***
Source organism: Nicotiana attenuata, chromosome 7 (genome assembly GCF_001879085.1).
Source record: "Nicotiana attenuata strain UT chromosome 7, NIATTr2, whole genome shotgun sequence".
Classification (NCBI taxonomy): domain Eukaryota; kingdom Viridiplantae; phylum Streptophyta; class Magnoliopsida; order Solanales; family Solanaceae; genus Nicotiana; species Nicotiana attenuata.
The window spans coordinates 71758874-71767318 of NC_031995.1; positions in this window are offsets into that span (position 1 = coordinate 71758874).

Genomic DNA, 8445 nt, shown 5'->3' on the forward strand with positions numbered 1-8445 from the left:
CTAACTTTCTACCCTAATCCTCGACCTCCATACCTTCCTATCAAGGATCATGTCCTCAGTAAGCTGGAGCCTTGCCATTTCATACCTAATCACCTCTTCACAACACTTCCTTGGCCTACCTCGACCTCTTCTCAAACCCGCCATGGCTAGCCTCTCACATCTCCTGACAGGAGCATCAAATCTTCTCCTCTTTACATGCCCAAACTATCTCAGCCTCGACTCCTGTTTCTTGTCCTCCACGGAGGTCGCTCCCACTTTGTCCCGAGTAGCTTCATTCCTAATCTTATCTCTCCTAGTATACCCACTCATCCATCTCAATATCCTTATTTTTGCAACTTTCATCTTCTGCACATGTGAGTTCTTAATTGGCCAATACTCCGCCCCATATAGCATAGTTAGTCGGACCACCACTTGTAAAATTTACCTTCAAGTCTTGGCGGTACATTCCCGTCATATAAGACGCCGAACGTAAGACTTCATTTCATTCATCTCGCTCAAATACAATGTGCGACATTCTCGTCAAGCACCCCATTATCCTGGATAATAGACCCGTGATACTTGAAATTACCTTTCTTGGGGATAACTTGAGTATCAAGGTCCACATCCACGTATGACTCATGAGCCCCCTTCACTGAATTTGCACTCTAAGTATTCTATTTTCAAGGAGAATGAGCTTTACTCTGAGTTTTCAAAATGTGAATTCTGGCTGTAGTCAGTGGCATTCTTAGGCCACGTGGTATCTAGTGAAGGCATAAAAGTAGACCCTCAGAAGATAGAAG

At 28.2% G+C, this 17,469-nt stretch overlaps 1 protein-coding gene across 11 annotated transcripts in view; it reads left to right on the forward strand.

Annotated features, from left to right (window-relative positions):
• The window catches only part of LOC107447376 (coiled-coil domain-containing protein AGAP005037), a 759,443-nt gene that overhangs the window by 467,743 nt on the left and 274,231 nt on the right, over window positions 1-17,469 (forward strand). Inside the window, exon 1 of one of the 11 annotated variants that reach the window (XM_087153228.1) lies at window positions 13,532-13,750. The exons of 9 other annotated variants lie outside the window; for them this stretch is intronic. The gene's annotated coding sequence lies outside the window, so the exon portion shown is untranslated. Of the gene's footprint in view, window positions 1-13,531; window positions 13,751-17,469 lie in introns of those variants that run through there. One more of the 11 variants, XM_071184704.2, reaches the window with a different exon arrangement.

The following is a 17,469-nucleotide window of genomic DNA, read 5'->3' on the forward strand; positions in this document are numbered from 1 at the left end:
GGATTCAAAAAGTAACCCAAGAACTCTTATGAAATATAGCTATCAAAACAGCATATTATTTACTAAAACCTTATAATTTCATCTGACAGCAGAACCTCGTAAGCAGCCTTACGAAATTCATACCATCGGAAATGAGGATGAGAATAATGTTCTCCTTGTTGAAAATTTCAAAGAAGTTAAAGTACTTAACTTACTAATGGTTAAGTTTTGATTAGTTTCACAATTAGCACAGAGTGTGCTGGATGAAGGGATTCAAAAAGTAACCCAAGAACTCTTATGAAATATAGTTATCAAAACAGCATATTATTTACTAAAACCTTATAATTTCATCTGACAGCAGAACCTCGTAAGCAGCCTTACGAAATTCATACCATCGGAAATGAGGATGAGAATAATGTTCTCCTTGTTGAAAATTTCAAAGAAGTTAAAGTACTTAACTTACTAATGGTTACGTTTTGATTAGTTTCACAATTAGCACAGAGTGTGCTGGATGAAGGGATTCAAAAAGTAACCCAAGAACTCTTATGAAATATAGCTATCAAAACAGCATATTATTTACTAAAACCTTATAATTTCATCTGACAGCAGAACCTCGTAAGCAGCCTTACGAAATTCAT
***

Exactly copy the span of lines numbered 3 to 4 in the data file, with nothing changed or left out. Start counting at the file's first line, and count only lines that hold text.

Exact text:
Classification (NCBI taxonomy): domain Eukaryota; kingdom Viridiplantae; phylum Streptophyta; class Magnoliopsida; order Solanales; family Solanaceae; genus Nicotiana; species Nicotiana attenuata.
The window spans coordinates 71758874-71767318 of NC_031995.1; positions in this window are offsets into that span (position 1 = coordinate 71758874).